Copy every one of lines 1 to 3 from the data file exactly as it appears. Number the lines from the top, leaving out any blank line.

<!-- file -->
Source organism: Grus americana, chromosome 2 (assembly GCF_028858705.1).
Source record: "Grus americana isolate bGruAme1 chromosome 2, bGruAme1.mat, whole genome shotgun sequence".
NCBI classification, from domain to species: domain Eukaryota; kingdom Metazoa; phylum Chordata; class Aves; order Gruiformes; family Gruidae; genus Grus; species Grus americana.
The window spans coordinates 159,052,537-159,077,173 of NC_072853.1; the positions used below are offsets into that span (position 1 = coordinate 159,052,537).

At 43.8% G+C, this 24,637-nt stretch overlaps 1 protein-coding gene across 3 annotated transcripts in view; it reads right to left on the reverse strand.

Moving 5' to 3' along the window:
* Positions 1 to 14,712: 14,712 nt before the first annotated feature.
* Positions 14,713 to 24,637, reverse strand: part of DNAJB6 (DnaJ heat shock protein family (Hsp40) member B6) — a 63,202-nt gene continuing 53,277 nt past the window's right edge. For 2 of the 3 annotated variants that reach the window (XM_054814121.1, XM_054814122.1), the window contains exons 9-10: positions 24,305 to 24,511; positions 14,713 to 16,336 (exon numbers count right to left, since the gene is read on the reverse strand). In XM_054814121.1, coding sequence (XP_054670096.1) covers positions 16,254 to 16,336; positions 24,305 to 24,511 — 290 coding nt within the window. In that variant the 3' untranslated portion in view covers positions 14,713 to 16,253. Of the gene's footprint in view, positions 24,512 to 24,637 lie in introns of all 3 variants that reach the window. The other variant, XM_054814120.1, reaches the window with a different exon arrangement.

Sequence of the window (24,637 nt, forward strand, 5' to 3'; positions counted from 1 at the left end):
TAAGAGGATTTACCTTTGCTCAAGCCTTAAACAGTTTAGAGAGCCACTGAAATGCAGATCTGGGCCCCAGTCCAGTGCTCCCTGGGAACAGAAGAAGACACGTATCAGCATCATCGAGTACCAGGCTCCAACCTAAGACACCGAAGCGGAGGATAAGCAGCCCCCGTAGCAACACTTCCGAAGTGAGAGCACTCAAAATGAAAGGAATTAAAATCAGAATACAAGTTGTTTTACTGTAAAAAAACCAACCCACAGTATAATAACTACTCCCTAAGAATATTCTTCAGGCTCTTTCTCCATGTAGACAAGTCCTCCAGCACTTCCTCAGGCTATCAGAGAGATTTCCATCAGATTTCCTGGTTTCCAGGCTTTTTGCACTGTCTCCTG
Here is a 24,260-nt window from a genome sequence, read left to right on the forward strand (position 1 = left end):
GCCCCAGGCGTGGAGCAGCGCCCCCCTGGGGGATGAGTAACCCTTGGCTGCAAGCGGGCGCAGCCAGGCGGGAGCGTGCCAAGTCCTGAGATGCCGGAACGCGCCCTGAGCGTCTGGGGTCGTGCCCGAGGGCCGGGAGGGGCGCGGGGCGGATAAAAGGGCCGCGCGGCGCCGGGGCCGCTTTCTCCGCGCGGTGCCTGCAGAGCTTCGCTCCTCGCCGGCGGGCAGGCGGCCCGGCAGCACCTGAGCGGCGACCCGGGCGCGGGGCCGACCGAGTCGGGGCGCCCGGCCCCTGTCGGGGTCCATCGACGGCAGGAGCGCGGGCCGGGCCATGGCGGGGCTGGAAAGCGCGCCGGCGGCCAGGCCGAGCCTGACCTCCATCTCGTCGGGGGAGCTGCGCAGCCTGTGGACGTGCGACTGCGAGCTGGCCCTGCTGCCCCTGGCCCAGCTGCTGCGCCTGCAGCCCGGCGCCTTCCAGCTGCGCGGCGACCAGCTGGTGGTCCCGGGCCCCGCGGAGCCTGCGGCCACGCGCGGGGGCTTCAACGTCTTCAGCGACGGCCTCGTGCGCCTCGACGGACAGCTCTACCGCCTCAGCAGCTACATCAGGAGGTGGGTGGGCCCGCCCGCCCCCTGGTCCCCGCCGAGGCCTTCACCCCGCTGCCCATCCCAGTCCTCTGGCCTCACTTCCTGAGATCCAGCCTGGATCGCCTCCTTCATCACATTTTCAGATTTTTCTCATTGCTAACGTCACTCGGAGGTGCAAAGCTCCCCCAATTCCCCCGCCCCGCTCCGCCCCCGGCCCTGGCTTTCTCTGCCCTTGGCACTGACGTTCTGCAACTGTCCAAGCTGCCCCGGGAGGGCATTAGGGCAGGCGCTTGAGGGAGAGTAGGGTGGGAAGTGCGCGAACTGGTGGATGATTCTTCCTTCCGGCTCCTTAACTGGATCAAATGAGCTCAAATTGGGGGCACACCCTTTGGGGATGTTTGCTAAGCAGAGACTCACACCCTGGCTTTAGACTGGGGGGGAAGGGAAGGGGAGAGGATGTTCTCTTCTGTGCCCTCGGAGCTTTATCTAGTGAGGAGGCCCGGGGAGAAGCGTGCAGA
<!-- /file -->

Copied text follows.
Source organism: Grus americana, chromosome 2 (assembly GCF_028858705.1).
Source record: "Grus americana isolate bGruAme1 chromosome 2, bGruAme1.mat, whole genome shotgun sequence".
NCBI classification, from domain to species: domain Eukaryota; kingdom Metazoa; phylum Chordata; class Aves; order Gruiformes; family Gruidae; genus Grus; species Grus americana.